People with mitochondrial diseases may have symptoms affecting multiple organ systems, including the brain, eyes, gut or heart. This can lead to confusion over which medical specialty to turn to for a diagnosis. Symptoms may overlap and could involve severe fatigue, weakness, pain and muscle problems.
At the beginning of my journey to a diagnosis, the idea of getting a diagnosis in a newer area of medicine like mitochondrial diseases felt daunting. Plus, how do you pursue a diagnosis when you aren’t feeling well and may be overwhelmed?
The secret lies in learning how to be your own advocate for a diagnosis.
1. Track and chart your days: Are you having trouble getting your doctors to understand or believe your symptoms? Start using some type of a charting system to help your doctor better understand and recognize your symptoms. There are things about my mito disease that I never would have figured out had it not been for tracking/charting. MitoAction has a new app built for patients with mitochondrial symptoms that can track your health info and share those symptoms.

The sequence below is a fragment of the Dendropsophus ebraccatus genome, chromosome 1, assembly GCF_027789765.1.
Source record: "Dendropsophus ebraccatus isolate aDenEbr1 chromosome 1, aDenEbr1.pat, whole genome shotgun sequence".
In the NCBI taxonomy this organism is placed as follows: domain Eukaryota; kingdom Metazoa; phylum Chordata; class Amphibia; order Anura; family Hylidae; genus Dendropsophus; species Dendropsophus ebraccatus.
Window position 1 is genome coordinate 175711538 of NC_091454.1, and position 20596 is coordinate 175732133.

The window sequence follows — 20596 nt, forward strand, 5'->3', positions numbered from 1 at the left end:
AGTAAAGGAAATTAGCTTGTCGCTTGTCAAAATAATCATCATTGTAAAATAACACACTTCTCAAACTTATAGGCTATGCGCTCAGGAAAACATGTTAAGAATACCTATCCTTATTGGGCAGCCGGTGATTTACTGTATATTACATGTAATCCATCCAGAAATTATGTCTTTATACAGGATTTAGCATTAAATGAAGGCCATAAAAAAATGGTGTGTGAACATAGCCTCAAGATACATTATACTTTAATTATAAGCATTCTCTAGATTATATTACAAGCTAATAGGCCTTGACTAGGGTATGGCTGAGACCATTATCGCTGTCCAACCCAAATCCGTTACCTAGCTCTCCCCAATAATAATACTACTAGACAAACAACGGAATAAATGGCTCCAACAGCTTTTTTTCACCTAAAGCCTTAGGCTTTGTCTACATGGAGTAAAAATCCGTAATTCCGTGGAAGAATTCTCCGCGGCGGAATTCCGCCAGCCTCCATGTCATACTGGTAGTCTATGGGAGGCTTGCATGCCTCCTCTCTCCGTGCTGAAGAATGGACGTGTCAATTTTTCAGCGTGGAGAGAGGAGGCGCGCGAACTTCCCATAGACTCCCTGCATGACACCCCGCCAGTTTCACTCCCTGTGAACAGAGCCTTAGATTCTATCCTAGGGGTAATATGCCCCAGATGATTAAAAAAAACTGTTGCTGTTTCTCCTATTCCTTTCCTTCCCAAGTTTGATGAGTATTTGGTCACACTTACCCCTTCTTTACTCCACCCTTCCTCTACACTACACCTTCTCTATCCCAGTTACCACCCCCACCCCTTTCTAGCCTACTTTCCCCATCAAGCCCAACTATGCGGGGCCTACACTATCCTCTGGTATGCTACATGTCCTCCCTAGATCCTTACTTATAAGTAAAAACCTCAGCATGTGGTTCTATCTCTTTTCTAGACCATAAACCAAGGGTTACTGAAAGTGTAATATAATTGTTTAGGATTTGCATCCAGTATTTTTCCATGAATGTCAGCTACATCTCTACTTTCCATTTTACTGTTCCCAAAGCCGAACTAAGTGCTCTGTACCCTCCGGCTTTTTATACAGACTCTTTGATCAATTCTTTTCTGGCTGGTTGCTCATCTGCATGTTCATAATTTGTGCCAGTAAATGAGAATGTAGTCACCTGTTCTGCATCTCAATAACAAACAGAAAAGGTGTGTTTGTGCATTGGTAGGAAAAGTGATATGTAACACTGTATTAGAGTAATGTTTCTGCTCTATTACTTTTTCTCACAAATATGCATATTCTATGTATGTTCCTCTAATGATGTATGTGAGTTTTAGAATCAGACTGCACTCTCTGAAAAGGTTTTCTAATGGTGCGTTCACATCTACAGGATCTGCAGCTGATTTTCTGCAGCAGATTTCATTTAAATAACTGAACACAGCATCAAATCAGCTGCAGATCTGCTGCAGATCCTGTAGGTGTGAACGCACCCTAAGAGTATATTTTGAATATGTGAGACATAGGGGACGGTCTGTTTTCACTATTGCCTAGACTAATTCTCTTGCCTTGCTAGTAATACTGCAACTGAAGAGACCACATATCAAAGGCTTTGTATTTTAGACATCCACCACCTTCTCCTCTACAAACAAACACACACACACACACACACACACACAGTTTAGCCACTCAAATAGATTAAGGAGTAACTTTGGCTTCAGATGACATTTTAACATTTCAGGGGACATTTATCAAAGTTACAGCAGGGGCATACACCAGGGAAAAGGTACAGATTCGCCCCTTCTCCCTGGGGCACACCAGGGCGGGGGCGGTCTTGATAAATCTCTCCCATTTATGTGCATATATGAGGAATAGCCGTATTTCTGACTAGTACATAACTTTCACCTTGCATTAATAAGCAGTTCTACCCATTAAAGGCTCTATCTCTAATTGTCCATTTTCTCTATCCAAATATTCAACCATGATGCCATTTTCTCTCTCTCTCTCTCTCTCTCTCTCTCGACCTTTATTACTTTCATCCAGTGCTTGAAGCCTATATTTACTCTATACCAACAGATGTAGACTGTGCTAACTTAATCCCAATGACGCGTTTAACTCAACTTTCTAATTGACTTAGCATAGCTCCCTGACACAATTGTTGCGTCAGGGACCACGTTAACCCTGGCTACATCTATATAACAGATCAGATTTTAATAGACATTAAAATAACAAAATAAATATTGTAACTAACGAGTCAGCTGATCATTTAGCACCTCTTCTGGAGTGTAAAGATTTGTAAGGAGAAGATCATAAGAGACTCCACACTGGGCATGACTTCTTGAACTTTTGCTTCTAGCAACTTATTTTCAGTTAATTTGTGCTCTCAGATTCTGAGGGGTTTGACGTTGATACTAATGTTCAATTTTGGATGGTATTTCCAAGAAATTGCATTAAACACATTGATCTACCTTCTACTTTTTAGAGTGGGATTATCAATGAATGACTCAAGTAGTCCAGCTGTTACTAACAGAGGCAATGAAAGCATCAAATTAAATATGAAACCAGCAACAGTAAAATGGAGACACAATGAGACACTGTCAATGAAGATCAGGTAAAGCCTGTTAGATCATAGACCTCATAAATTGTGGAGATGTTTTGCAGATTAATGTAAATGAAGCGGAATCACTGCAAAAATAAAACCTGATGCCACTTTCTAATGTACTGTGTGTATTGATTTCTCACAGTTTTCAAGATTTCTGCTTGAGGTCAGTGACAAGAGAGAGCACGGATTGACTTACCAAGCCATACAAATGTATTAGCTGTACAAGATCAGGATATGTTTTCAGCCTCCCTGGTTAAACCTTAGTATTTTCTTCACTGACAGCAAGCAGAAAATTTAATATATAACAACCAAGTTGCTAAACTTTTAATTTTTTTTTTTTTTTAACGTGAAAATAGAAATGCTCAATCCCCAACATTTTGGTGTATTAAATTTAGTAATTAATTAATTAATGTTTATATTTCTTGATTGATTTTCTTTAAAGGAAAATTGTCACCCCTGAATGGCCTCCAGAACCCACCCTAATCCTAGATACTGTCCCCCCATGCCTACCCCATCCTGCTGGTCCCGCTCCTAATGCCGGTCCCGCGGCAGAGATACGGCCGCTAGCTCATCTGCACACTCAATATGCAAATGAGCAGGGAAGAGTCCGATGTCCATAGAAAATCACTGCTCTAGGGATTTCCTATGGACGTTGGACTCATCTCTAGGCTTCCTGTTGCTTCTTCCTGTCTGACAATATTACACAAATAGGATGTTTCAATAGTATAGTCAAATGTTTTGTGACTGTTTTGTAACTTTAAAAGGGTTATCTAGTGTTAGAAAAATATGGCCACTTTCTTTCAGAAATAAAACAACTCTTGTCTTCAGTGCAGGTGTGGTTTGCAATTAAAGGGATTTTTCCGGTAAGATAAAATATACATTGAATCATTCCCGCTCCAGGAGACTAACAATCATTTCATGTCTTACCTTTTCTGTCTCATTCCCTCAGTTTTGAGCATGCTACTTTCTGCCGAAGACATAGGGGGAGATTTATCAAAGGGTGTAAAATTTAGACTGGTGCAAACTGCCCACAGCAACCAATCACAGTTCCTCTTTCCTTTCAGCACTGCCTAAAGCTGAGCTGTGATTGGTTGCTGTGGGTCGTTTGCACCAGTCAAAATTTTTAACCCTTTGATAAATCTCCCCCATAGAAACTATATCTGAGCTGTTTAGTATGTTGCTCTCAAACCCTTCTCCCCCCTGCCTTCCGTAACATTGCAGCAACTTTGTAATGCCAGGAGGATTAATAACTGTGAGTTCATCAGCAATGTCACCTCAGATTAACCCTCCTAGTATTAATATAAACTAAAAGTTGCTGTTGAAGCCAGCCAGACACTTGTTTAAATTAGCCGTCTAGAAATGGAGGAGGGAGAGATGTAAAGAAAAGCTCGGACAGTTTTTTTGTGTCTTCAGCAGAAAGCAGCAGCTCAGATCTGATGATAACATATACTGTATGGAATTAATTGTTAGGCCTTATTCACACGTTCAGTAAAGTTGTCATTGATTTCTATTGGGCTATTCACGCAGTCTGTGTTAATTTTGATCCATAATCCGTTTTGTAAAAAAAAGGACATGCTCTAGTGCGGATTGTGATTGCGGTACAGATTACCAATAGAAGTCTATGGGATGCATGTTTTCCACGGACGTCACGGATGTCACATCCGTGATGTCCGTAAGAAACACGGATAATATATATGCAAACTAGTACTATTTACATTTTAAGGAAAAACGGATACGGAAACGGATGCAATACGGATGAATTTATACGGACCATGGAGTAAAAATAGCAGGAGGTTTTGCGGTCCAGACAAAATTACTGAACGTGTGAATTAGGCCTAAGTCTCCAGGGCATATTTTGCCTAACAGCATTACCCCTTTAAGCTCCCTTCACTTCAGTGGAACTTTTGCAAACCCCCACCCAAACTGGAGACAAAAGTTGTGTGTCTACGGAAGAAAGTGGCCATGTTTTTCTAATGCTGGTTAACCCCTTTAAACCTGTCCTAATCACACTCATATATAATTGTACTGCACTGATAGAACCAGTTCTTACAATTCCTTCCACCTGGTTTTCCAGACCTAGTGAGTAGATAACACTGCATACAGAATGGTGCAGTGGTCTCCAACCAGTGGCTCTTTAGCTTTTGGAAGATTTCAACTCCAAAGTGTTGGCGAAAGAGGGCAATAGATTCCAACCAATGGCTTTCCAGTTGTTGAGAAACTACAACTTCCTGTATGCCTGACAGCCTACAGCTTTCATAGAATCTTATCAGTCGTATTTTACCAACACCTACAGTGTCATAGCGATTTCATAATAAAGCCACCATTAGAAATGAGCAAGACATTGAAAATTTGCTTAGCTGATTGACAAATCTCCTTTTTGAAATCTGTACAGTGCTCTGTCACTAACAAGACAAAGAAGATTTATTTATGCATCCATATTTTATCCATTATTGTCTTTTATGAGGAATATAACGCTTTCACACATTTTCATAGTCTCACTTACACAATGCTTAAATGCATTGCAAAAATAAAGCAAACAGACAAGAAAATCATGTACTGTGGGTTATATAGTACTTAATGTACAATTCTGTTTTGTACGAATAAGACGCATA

2. Note your trends and triggers: Tracking your symptoms against medications, foods and activities may help you start to see trends over time. These trends will help offer your doctor quantitative information regarding when and for how long your symptoms are affecting you. This will help to give your doctors a sense of how debilitating the disease can be for you. I kept track of my steps and symptoms in Track and Share, an iOS/Android app that allows you to build your own chart. That helped me realize that whenever I walked above a certain number of steps, I would be unwell the rest of the day and for several days after. This knowledge of my trigger taught me to use my Fitbit as a “check in” to alert me when I should stop before I overdo it and get ill. It also gave me specific data I could discuss with my doctor about how I was feeling, so I could communicate clear information about my exercise intolerance and fatigue to my doctors instead of just saying, “I’m tired all the time.”